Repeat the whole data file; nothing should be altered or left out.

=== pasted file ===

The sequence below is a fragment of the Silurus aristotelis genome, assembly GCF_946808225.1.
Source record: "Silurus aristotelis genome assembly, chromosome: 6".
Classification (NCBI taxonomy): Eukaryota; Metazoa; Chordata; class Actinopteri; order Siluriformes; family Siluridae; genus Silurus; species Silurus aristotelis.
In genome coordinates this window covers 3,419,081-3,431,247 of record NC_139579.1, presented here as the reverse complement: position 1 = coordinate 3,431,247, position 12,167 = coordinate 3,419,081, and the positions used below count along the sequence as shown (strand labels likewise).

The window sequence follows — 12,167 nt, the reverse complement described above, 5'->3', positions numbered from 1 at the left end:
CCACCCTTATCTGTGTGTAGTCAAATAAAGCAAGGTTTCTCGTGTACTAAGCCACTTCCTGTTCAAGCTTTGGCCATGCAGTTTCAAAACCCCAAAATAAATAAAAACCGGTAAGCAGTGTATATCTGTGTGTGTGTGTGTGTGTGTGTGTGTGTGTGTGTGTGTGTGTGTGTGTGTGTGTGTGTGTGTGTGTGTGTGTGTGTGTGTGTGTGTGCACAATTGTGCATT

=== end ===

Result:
The sequence below is a fragment of the Silurus aristotelis genome, assembly GCF_946808225.1.
Source record: "Silurus aristotelis genome assembly, chromosome: 6".
Classification (NCBI taxonomy): Eukaryota; Metazoa; Chordata; class Actinopteri; order Siluriformes; family Siluridae; genus Silurus; species Silurus aristotelis.
In genome coordinates this window covers 3,419,081-3,431,247 of record NC_139579.1, presented here as the reverse complement: position 1 = coordinate 3,431,247, position 12,167 = coordinate 3,419,081, and the positions used below count along the sequence as shown (strand labels likewise).

The window sequence follows — 12,167 nt, the reverse complement described above, 5'->3', positions numbered from 1 at the left end:
CCACCCTTATCTGTGTGTAGTCAAATAAAGCAAGGTTTCTCGTGTACTAAGCCACTTCCTGTTCAAGCTTTGGCCATGCAGTTTCAAAACCCCAAAATAAATAAAAACCGGTAAGCAGTGTATATCTGTGTGTGTGTGTGTGTGTGTGTGTGTGTGTGTGTGTGTGTGTGTGTGTGTGTGTGTGTGTGTGTGTGTGTGTGTGTGTGTGTGTGTGCACAATTGTGCATT